Myopia Management

The myopia population is growing, with more than 2.7 billion people estimated to have myopia in 2030.1

By 2050, over 5 billion people are estimated to be myopic.2

This a growing trend with changing lifestyles as more time is spent on near activities. There is also a growing prevalence of myopia in children.

“Myopia’s growth has been dizzying, and now affects the vast majority of young adults in some countries, especially in East Asia,” said Arthur Back, Chief Technology Officer for CooperVision and a leading voice on myopia management. “Not only does it create blurred vision, but also increases the likelihood of conditions later in life such as glaucoma, cataract, retinal detachment and myopic maculopathy if not addressed.”
 

Causes of short-sightedness

Short-sightedness is most commonly caused by the eye growing too long. Certain factors make a child more likely to become short-sighted, such as:3

Family history

Children who have short-sighted parents are more likely to inherit the condition. In fact, if both parents are short-sighted, there's a 50% chance their children will be short-sighted too.4

Not enough time outdoors

Spending more time outdoors may help delay the onset of short- sightedness. Sunlight stimulates the production of vitamin D and dopamine, which are linked to healthy eye development.6,7 Experts recommend a minimum of 10 hours outdoors each week - about 90 minutes a day.8

Too much time focusing on nearby objects

Modern lifestyles mean we spend more time focusing our eyes on nearby objects such as phones and tablets. It’s important to be mindful that activities such as computer use, reading and watching TV increase the chance of developing short-sightedness.5,9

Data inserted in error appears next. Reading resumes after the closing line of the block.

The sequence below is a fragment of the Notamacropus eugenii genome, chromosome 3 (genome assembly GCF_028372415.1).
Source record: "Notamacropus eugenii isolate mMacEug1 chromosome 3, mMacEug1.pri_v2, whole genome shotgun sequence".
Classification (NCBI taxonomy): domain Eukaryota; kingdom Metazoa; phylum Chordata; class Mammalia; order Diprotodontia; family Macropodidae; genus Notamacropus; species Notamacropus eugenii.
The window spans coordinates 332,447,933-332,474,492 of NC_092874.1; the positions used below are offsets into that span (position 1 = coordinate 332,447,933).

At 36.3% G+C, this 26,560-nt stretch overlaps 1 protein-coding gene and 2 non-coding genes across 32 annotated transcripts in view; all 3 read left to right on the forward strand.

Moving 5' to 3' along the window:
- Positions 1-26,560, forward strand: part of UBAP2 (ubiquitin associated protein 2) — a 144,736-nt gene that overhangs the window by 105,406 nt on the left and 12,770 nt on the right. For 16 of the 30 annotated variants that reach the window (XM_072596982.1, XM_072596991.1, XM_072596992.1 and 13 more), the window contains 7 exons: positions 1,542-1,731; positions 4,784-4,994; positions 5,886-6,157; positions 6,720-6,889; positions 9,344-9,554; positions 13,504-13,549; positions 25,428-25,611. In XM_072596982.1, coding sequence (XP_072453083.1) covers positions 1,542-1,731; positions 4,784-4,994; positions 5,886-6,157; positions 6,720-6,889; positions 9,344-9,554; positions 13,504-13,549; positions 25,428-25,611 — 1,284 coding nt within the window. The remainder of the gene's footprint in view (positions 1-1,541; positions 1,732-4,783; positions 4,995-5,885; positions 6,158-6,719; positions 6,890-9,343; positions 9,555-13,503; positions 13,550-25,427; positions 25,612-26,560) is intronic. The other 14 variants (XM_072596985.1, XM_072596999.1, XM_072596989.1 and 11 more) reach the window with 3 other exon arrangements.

Why should you be interested in myopia control?

Because slowing the progression of myopia may keep your child from developing high levels of short sightedness that require thick, corrective spectacles and have been associated with serious eye problems later in life, such as early cataracts or even a detached retina.

Although an outright cure for short sightesdness has not been discovered, there are a number of treatments that may be able to slow the progression of myopia.

These treatments can induce changes in the structure and focusing of the eye to reduce stress and fatigue associated with the development and progression of short sightedness.

There are currently six types of treatment showing promise for controlling myopia:

    • Atropine eye drops (not licenced for use in the UK)
    • Multifocal contact lenses
    • Orthokeratology ("ortho-k")
    • Multifocal eyeglasses
    • Mi-Sight Daily Contact Lenses
    • MiYOSMART Spectacle Lenses with D.I.M.S. Technology

 

 

Disclaimer – Myopia management may not be able to address individuals’ conditions due to natural deficiencies illnesses, pre-existing medical conditions and/or advanced age of consumers. The information contained herein is general information and is not intended to constitute medical advice. Please consult your eye care professional for more information prior to the use of MiYOSMART lenses.
 
References:
 
1Holden B.A., Fricke T.R., Wilson D.A., Jong M., Naidoo K.S., Sankaridurg P., Wong T.Y., Naduvilath T.J., Resniko_ S. Global Prevalence of Myopia and High Myopia and Temporal Trends from 2000 through 2050. American Academy of Ophthalmology. 05/2016, vol.123, no. 5, p.1036–1042. https://doi.org/10.1016/j.ophtha.2016.01.006
2Dolgin E. The myopia boom. Nature. 03/2015, vol 519, no 7543, p.276-278
3 McCullough SJ, et al. PLoS ONE. 2016;11: e0146332 
4 Morgan P. Is Myopia Control the Next Contact Lens Revolution? The Optician 2016. Available at: www.opticianonline.net/cet-archive/127. Accessed August 2020
5 Wolffsohn JS, et al. Cont Lens Anterior Eye. 2016;39:106–116  
6 Yazar et al. Invest Ophthalmol Vis Sci. 2014 Jun 26;55(7):4552-9.   
7 Feldkaemper M & Schaeffel F. Exp Eye Res. 2013 Sep;114:106-19. 
8 WHO. The impact of increasing prevalence of myopia and high myopia. A Report of the Joint World Health Organisation (2015). Available at: www.who.int/blindness/causes/MyopiaReportforWeb.pdf. Accessed August 2020. 
9 Gifford P & Gifford, K. Optom Vis Sci. 2016;93:336–343.